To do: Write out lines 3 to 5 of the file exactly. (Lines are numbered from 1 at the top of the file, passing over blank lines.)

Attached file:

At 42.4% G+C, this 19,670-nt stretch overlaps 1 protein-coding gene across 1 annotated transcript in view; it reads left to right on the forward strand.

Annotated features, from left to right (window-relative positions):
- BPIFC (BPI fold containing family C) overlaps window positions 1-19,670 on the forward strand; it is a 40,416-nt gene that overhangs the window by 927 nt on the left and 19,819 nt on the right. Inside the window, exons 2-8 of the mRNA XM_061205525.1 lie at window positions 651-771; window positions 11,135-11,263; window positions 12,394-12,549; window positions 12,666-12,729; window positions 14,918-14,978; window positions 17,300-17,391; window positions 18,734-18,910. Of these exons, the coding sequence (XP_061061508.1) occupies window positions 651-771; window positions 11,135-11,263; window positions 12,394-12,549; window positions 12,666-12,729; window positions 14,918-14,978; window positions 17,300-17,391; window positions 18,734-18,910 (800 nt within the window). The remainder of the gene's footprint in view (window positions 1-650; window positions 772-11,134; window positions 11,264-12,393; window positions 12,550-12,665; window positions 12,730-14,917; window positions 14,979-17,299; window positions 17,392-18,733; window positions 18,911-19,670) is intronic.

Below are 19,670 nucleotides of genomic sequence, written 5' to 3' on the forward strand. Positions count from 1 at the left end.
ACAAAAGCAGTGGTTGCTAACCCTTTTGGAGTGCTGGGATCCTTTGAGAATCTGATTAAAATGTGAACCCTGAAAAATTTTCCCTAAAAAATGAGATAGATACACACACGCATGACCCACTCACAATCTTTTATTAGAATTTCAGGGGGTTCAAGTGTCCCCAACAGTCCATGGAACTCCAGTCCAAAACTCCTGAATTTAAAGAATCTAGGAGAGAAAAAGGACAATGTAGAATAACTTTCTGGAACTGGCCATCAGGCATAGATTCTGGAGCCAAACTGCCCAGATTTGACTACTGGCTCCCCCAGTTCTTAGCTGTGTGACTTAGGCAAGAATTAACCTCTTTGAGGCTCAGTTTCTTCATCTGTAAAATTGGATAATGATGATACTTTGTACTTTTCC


- BPIFC (BPI fold containing family C) overlaps window positions 1-19,670 on the forward strand; it is a 40,416-nt gene that overhangs the window by 927 nt on the left and 19,819 nt on the right. Inside the window, exons 2-8 of the mRNA XM_061205525.1 lie at window positions 651-771; window positions 11,135-11,263; window positions 12,394-12,549; window positions 12,666-12,729; window positions 14,918-14,978; window positions 17,300-17,391; window positions 18,734-18,910. Of these exons, the coding sequence (XP_061061508.1) occupies window positions 651-771; window positions 11,135-11,263; window positions 12,394-12,549; window positions 12,666-12,729; window positions 14,918-14,978; window positions 17,300-17,391; window positions 18,734-18,910 (800 nt within the window). The remainder of the gene's footprint in view (window positions 1-650; window positions 772-11,134; window positions 11,264-12,393; window positions 12,550-12,665; window positions 12,730-14,917; window positions 14,979-17,299; window positions 17,392-18,733; window positions 18,911-19,670) is intronic.

Below are 19,670 nucleotides of genomic sequence, written 5' to 3' on the forward strand. Positions count from 1 at the left end.
ACAAAAGCAGTGGTTGCTAACCCTTTTGGAGTGCTGGGATCCTTTGAGAATCTGATTAAAATGTGAACCCTGAAAAATTTTCCCTAAAAAATGAGATAGATACACACACGCATGACCCACTCACAATCTTTTATTAGAATTTCAGGGGGTTCAAGTGTCCCCAACAGTCCATGGAACTCCAGTCCAAAACTCCTGAATTTAAAGAATCTAGGAGAGAAAAAGGACAATGTAGAATAACTTTCTGGAACTGGCCATCAGGCATAGATTCTGGAGCCAAACTGCCCAGATTTGACTACTGGCTCCCCCAGTTCTTAGCTGTGTGACTTAGGCAAGAATTAACCTCTTTGAGGCTCAGTTTCTTCATCTGTAAAATTGGATAATGATGATACTTTGTACTTTTCC